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Some of the 21 Chibok school girls released are seen during a meeting with Nigeria's Vice President Yemi Osinbajo in Abuja, Nigeria, October 13, 2016. Sunday Aghaeze/Special Assistant to Nigerian President Muhammadu Buhari/Handout via REUTERS(reuters_tickers)
By Adaobi Tricia Nwaubani
ABUJA (Thomson Reuters Foundation) - Islamist militant group Boko Haram, which last week freed 21 of more than 200 Chibok schoolgirls it kidnapped in April 2014 in northeast Nigeria, is willing to negotiate the release of 83 more of the girls, the president's spokesman said on Sunday.
Around 220 girls were taken from their school in 2014 in Chibok in northeastern Borno state, where Boko Haram has waged a seven-year insurgency aimed at creating an Islamic state, killing thousands and displacing more than 2 million people.
The main faction of Boko Haram led by the group's established figurehead Abubakar Shekau released 21 of the girls last week after the Red Cross and the Swiss government brokered a deal.
Boko Haram has split with a big group moving away from shadowy leader Shekau over his failure to adhere to guidance from the Iraq- and Syria-based Islamic State.
The part of Boko Haram under the control of Shekau said the rest of the kidnapped Chibok girls - estimated to be around 115 - were with the Islamic State-allied splinter group, according to Garba Shehu, spokesman for President Muhammadu Buhari.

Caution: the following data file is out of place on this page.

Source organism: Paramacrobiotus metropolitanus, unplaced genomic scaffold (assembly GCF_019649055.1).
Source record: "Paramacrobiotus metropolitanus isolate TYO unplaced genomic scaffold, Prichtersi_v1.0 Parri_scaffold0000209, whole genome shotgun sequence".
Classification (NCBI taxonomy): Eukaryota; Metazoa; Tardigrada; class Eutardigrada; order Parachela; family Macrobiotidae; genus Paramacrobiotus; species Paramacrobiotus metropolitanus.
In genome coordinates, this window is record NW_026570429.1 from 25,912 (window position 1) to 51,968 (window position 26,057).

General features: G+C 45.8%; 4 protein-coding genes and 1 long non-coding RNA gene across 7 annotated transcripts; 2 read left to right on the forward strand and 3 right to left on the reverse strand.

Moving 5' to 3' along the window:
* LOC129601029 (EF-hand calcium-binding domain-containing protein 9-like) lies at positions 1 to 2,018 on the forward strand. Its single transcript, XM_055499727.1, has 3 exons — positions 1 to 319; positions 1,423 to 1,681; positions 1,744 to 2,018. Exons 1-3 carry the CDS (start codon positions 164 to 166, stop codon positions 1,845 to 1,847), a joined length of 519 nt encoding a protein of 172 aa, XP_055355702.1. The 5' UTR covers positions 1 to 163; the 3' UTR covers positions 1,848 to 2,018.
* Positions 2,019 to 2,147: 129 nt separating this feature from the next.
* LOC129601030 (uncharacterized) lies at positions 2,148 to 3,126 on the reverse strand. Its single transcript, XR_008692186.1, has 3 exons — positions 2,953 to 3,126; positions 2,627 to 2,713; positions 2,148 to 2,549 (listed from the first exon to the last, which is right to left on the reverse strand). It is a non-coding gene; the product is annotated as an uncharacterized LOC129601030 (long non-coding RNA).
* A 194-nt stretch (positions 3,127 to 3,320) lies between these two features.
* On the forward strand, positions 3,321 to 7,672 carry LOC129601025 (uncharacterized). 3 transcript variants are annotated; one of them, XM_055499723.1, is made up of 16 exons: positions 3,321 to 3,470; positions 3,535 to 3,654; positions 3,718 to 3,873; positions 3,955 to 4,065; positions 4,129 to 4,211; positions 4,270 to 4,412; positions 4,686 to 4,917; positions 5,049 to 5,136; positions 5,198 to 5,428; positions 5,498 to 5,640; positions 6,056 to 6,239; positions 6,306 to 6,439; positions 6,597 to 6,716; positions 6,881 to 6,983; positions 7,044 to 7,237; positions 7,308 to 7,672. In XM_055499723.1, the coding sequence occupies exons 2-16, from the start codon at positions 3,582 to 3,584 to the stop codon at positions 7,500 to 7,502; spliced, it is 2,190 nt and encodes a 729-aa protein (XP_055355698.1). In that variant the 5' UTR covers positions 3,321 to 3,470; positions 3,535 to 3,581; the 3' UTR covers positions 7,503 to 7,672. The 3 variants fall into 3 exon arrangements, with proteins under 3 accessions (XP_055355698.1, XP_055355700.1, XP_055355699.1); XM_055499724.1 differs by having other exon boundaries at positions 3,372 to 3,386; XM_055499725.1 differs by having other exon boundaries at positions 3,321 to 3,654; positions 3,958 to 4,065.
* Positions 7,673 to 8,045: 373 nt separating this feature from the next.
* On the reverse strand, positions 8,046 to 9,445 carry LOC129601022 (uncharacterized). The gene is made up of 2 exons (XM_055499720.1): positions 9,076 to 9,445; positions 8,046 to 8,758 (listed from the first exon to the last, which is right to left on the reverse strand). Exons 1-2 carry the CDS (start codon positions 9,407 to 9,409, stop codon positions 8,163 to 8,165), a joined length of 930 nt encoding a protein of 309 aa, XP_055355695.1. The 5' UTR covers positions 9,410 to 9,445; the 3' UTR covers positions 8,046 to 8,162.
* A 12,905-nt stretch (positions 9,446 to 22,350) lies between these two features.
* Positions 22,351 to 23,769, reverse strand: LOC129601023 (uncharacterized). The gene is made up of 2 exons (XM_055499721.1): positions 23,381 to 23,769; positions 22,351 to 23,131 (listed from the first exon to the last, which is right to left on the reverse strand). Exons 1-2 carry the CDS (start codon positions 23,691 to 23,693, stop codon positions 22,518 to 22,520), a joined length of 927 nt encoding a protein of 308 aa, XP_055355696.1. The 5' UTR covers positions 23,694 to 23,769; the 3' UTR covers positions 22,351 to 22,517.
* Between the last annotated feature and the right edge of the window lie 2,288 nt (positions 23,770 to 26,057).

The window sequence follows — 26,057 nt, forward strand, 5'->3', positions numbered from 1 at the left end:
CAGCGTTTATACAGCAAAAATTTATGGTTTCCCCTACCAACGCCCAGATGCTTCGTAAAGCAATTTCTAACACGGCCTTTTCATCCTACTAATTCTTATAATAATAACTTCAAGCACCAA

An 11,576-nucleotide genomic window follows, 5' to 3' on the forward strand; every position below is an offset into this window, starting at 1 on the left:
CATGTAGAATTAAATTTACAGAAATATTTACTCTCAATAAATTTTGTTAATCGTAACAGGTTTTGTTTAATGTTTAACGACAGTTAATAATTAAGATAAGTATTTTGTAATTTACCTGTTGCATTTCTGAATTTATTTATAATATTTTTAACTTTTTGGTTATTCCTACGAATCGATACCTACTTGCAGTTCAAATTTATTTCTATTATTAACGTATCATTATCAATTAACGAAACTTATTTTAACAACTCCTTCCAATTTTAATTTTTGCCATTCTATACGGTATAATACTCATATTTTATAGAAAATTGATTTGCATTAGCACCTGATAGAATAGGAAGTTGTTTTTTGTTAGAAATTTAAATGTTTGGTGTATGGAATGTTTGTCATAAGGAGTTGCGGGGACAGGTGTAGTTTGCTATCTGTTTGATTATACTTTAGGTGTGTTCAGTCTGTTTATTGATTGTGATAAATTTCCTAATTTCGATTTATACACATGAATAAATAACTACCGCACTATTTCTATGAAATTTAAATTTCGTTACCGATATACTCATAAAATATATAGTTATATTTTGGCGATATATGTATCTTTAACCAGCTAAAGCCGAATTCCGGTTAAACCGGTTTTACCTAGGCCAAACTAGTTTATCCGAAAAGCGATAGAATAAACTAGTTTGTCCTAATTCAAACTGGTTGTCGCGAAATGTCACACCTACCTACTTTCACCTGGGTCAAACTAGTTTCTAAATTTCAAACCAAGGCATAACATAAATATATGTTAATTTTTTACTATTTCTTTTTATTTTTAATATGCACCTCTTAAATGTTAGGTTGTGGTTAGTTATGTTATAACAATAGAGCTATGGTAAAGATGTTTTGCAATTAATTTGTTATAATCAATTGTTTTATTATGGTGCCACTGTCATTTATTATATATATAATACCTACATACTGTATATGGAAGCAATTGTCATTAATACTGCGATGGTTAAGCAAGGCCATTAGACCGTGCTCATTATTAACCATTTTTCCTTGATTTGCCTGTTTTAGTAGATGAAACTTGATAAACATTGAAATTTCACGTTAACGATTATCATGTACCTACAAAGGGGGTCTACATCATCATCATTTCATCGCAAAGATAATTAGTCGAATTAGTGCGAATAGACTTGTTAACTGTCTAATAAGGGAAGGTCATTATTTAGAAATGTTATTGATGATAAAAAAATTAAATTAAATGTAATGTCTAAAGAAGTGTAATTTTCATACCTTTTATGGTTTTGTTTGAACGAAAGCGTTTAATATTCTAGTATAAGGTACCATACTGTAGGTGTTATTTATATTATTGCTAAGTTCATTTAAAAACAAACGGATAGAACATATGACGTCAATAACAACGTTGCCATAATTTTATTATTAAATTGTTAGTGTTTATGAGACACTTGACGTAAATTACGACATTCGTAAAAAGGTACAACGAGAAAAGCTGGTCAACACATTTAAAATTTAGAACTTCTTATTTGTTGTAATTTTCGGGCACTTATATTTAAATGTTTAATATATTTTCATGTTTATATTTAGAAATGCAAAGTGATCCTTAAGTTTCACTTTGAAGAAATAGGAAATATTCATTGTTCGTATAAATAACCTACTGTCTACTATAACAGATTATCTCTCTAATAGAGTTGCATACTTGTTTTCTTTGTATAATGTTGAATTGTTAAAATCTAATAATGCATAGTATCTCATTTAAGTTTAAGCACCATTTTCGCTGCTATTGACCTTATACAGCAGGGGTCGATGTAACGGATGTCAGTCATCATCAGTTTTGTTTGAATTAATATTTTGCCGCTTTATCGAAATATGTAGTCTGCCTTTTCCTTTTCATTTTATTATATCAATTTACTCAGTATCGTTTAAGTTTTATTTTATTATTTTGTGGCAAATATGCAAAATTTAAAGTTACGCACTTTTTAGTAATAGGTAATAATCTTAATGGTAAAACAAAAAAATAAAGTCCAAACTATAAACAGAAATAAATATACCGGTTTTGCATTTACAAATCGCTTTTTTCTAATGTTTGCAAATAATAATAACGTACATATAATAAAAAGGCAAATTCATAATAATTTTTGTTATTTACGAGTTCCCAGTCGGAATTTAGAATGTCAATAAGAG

"These 21 released girls are supposed to be tale bearers to tell the Nigerian government that this (Shekau) faction of Boko Haram has 83 more Chibok girls," Shehu told the Thomson Reuters Foundation by phone.
"The faction (of Shekau) said it is ready to negotiate if the government is willing to sit down with them," said Shehu, adding that the state is prepared to negotiate with Boko Haram.
Boko Haram last year pledged allegiance to Islamic State, which in August named Abu Musab al-Barnawi as the group's leader for West Africa in its weekly magazine, al-Naba.
But that appointment was later dismissed in a 10-minute audio clip on social media by a man purporting to be Shekau, exposing divisions within the jihadist group that has plagued Nigeria and neighbours Chad, Niger and Cameroon.
Information Minister Lai Mohammed last week denied reports the state had swapped captured Boko Haram fighters for the release of the girls and said he was not aware if any ransom had been paid. He said a Nigerian army operation against Boko Haram would continue.
In recent weeks, the Nigerian army has been carrying out an offensive in the Sambisa forest, a stronghold of Boko Haram.
The militants controlled a swathe of land around the size of Belgium at the start of 2015, but Nigeria's army has recaptured most of the territory. The group still stages suicide bombings in the northeast, as well as in neighbouring Niger and Cameroon.
(Reporting By Adaobi Tricia Nwaubani, Editing by Kieran Guilbert; Please credit the Thomson Reuters Foundation, the charitable arm of Thomson Reuters, that covers humanitarian news, women's rights, trafficking, corruption and climate change. Visit news.trust.org)